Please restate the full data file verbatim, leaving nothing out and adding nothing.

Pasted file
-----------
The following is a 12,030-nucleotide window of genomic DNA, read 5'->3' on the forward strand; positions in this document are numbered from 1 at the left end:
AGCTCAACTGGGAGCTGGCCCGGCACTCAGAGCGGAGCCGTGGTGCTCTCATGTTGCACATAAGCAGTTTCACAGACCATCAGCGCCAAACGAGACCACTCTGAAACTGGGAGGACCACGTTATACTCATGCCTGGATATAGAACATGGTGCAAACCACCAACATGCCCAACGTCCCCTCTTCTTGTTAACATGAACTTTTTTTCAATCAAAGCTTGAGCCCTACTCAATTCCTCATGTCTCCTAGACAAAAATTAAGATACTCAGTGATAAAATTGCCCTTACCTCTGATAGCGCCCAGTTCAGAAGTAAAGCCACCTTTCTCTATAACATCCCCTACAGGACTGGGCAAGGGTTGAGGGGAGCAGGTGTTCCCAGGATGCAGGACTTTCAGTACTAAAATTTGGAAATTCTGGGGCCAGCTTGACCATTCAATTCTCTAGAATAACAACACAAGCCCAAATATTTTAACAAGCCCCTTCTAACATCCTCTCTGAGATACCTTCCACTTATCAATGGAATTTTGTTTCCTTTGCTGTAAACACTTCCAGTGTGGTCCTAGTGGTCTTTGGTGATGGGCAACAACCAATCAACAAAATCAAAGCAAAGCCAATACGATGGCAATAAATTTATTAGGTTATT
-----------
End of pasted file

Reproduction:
The following is a 12,030-nucleotide window of genomic DNA, read 5'->3' on the forward strand; positions in this document are numbered from 1 at the left end:
AGCTCAACTGGGAGCTGGCCCGGCACTCAGAGCGGAGCCGTGGTGCTCTCATGTTGCACATAAGCAGTTTCACAGACCATCAGCGCCAAACGAGACCACTCTGAAACTGGGAGGACCACGTTATACTCATGCCTGGATATAGAACATGGTGCAAACCACCAACATGCCCAACGTCCCCTCTTCTTGTTAACATGAACTTTTTTTCAATCAAAGCTTGAGCCCTACTCAATTCCTCATGTCTCCTAGACAAAAATTAAGATACTCAGTGATAAAATTGCCCTTACCTCTGATAGCGCCCAGTTCAGAAGTAAAGCCACCTTTCTCTATAACATCCCCTACAGGACTGGGCAAGGGTTGAGGGGAGCAGGTGTTCCCAGGATGCAGGACTTTCAGTACTAAAATTTGGAAATTCTGGGGCCAGCTTGACCATTCAATTCTCTAGAATAACAACACAAGCCCAAATATTTTAACAAGCCCCTTCTAACATCCTCTCTGAGATACCTTCCACTTATCAATGGAATTTTGTTTCCTTTGCTGTAAACACTTCCAGTGTGGTCCTAGTGGTCTTTGGTGATGGGCAACAACCAATCAACAAAATCAAAGCAAAGCCAATACGATGGCAATAAATTTATTAGGTTATT